Nova Scotia

International students in secondary school stuck in limbo thanks to COVID-19

One-quarter of Nova Scotia's international students enrolled in middle school and high school have gone home. Now, plans need to be made for the remaining 750 students.

More than 1,000 international students in middle school and high school came to Nova Scotia this year

Behar Bengi, right, a Grade 11 student from Turkey, is staying with the Landry family. From left: Meaghan Landry, Paula Landry and Emily Landry. (Submitted by Paula Landry)

Nova Scotia's public school students are starting summer break early this year, but it's unclear what will happen to 750 international students studying in the province once classes are out.

More than a thousand middle and high school students from 36 countries came to the province to live and study under the Nova Scotia International Student Program (NSISP).

Executive director Paul Millman said that since the beginning of the COVID-19 pandemic, around a quarter of those students have gone home. Millman said some left as a part of repatriation flights.

Students still in Nova Scotia are waiting to see which flights resume at the end of June. Safety is also factoring in on decisions to go home.

"We've heard that loud and clear from parents, from agents we work with, from kids, that they feel safer in many ways here than they would in their home country," said Millman.

Survey to be done

He said the regional centres for education are surveying international students to determine their individual situation.

There are many variables organizers need to look at when considering what students should do next. That includes whether a student was supposed to return in September to study, either with homestay parents or at a Nova Scotia university.

Some students were signed up for an English language camp NSISP runs, which is now cancelled.

"We have three groups of students who we are making plans for," said Millman. "We don't have final arrangements yet."

He said there is no rush to send all of the students home and many homestay families are happy to keep students a little longer.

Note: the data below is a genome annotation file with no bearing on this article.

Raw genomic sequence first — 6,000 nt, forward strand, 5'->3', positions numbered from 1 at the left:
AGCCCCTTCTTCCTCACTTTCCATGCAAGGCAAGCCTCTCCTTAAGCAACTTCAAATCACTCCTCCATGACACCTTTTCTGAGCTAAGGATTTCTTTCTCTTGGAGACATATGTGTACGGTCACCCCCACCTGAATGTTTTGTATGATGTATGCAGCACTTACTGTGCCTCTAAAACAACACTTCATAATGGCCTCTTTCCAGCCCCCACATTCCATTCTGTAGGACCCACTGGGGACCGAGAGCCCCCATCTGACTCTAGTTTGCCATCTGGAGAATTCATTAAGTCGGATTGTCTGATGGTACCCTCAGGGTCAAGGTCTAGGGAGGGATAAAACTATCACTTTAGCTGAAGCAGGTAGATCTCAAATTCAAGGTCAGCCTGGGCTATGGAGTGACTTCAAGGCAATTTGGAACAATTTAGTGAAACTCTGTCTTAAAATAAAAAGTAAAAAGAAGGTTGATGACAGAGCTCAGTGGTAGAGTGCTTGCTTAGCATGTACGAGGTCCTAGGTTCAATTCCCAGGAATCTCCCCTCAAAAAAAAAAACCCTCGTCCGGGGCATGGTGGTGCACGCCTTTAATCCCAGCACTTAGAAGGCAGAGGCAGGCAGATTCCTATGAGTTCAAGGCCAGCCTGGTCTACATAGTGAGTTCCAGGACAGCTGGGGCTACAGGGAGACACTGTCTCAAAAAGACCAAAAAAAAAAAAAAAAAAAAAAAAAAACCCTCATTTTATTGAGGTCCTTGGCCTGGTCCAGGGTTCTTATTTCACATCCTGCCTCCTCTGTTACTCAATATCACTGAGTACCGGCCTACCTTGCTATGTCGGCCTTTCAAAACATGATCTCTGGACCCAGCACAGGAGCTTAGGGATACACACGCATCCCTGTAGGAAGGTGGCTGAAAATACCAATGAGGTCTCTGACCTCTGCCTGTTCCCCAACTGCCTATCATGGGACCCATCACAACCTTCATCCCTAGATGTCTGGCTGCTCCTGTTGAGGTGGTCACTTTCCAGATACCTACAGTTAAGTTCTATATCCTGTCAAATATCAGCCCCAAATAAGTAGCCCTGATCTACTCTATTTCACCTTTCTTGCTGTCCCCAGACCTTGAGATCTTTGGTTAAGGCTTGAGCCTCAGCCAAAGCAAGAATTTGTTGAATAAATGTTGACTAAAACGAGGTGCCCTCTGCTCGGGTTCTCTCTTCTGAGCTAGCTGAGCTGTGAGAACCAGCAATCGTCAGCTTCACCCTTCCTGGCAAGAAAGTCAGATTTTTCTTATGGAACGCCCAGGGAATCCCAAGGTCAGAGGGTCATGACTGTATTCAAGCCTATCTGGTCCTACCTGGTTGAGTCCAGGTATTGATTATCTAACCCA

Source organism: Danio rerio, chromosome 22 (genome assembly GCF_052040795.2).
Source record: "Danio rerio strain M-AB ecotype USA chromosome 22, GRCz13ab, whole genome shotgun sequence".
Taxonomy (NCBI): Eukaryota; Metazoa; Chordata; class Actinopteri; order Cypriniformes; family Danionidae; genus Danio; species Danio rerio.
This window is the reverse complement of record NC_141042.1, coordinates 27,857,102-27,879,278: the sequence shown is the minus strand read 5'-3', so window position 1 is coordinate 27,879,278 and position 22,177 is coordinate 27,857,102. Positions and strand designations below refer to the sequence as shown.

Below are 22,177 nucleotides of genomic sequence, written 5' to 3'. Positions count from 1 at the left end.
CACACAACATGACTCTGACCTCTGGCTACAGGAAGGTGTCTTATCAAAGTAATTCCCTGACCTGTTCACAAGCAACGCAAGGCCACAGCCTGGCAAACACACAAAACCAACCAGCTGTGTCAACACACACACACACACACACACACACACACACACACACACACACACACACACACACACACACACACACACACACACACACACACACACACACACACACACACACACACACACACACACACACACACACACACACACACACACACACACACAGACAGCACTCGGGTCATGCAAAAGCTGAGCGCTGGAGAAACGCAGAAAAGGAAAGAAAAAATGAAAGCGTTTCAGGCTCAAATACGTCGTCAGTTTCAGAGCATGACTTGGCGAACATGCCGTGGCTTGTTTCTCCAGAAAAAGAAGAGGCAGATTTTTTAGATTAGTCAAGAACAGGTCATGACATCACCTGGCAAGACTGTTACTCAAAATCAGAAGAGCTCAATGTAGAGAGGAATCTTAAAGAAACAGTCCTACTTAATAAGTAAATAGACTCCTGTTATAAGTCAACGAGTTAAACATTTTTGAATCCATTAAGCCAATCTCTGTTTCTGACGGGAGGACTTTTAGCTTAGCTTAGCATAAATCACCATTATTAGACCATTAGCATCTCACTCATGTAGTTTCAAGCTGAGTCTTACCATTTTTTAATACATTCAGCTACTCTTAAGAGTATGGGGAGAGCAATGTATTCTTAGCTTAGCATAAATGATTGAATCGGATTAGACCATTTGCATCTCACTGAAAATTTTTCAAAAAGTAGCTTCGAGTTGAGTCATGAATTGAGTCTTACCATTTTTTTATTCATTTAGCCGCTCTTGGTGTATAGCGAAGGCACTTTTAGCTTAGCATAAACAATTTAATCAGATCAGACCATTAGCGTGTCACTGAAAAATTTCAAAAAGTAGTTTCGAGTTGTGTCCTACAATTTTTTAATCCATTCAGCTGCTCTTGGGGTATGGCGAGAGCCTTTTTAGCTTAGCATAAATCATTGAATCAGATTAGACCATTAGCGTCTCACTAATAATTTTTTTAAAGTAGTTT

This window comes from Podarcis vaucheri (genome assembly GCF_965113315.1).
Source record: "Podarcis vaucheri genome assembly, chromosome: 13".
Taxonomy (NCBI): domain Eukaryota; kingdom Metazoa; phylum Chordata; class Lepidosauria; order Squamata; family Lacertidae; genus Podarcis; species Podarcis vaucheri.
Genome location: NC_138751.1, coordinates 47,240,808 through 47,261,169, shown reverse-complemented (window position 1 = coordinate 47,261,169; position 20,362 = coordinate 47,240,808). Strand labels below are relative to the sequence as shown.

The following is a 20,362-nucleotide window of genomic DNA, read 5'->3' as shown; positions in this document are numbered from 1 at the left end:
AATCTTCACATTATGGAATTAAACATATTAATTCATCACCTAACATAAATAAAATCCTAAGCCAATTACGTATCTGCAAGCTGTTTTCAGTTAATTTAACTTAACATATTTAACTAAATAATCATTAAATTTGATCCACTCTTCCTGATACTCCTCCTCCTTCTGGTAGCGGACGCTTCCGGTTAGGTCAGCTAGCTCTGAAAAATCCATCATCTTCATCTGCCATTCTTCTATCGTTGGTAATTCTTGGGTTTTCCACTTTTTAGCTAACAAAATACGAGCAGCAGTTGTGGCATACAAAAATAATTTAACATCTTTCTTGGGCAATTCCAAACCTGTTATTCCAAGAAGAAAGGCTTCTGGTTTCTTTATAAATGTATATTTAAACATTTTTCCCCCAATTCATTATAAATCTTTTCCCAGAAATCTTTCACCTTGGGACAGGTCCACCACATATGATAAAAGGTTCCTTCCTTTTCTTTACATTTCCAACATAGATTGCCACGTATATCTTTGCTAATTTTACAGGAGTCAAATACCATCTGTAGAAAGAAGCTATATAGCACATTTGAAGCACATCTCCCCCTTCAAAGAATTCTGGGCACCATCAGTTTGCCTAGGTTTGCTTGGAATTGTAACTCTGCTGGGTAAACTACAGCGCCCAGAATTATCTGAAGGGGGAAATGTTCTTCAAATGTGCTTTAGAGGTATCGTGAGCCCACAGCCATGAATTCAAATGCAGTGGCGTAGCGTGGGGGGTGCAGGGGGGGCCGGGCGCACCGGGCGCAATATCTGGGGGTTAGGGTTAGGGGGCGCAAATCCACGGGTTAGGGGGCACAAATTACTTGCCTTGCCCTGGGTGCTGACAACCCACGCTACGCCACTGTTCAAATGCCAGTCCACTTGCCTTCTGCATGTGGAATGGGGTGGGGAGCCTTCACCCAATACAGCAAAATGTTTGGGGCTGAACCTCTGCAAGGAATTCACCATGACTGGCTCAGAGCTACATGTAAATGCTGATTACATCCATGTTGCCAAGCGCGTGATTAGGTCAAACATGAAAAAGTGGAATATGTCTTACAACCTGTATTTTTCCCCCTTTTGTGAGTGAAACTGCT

Concerned about family back home

But some students are worried for their family members at home.

"The situation in Turkey is worse than here and I worry about them, both of my parents are still going to work and I'm just worried something bad will happen," said Behar Bengi, a Grade 11 student from Turkey.

Bengi is staying with Paula Landry, a teacher in Richmond County. This was Landry's first time hosting and Bengi's first time as an international student.

Landry wishes she and her daughters could have done a bit more with Bengi. They all enjoy camping and hiking, but have spent more time together inside these days.

Rachel MacGillivray, centre, is hosting two Grade 12 students: Ricardo Granada Sanchez, left, and Felipe de Oliveira Leite. (Submitted by Rachel MacGillivray)

"We're cooking a lot … every day has been centring around meals," Landry said with a laugh.

Rachel MacGillivray is hosting two Grade 12 students on her alpaca farm in Orangedale. Staying home has meant a bit more time in the barn for the young men.

"It's not like I have to find things to do," she said. "They did come and feed the animals and interact with them."

Felipe de Oliveira Leite of Brazil and Ricardo Granada Sanchez of Colombia said they've enjoyed the freedom of Nova Scotia. MacGillivray has taken them to see waterfalls and trails.

"Sometimes I feel a little bored because sometimes you have nothing to do, but it's really good," said Sanchez. "I'm having a good time."